U.S. researchers assembled heterostructures of 2D materials to form thermal isolation barriers for electronics applications. Nanoscale electrical and thermal imaging helped prove these ultrathin heat shields performed better than SiO2 films 100 times thicker.
Excess heat in laptops, cellphones, and other electronic devices is more than just a nuisance; it can also cause malfunctions and even catastrophic failures. To prevent these problems, most devices contain layers of glass, plastic, or even air that act as thermal insulators. However, such layers can be bulky and hinder efforts to reduce device size.
Researchers at Stanford University and the National Institute of Standards and Technology (NIST) have formed ultrathin thermal insulators using 2D materials. Heat shields only 10 atoms thick were created by stacking monolayers of graphene, molybdenum disulfide (MoS2), and tungsten diselenide (WSe2) in various combinations.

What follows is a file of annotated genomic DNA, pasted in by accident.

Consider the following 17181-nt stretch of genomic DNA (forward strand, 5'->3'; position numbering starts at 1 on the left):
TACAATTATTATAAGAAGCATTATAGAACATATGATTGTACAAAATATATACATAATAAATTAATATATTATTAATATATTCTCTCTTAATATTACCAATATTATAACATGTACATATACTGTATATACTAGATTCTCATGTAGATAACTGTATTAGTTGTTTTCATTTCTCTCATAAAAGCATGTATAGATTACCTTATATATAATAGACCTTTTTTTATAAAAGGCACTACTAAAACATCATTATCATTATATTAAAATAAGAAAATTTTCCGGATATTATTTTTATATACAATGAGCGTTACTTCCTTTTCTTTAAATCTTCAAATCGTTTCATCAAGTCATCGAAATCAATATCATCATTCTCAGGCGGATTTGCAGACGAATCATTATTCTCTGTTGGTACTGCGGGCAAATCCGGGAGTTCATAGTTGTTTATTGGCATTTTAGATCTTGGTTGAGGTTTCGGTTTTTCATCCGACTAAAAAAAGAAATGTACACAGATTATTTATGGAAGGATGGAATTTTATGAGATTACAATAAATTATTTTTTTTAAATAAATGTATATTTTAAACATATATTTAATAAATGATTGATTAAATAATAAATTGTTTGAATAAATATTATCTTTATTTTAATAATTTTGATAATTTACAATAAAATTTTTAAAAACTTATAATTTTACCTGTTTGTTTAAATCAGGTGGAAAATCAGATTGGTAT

The resulting van der Waals heterostructures had unusually high thermal resistance, meaning they could insulate as well as silica (SiO2) films 100 times thicker. Nanoscale imaging confirmed that the electrical and thermal behavior were spatially uniform across the devices. In addition, Raman thermometry and thermal mapping showed how thermal resistance Rth could be tuned by varying the combination of 2D materials used.
The results demonstrate how to tailor thermal properties at the atomic scale. In this way, they could enable new types of ultracompact electronics and benefit other applications involving heat management.
Images of nanoscale topography and local surface potential were acquired with tapping-mode Kelvin probe force microscopy (KPFM) on an MFP-3D Infinity AFM. Thermal mapping was also performed on the Infinity using scanning thermal microscopy (SThM) techniques and a specialized thermoresistor probe. The results from these diverse experiments highlight the Infinity’s high performance and capabilities for a wide rage of imaging modes.
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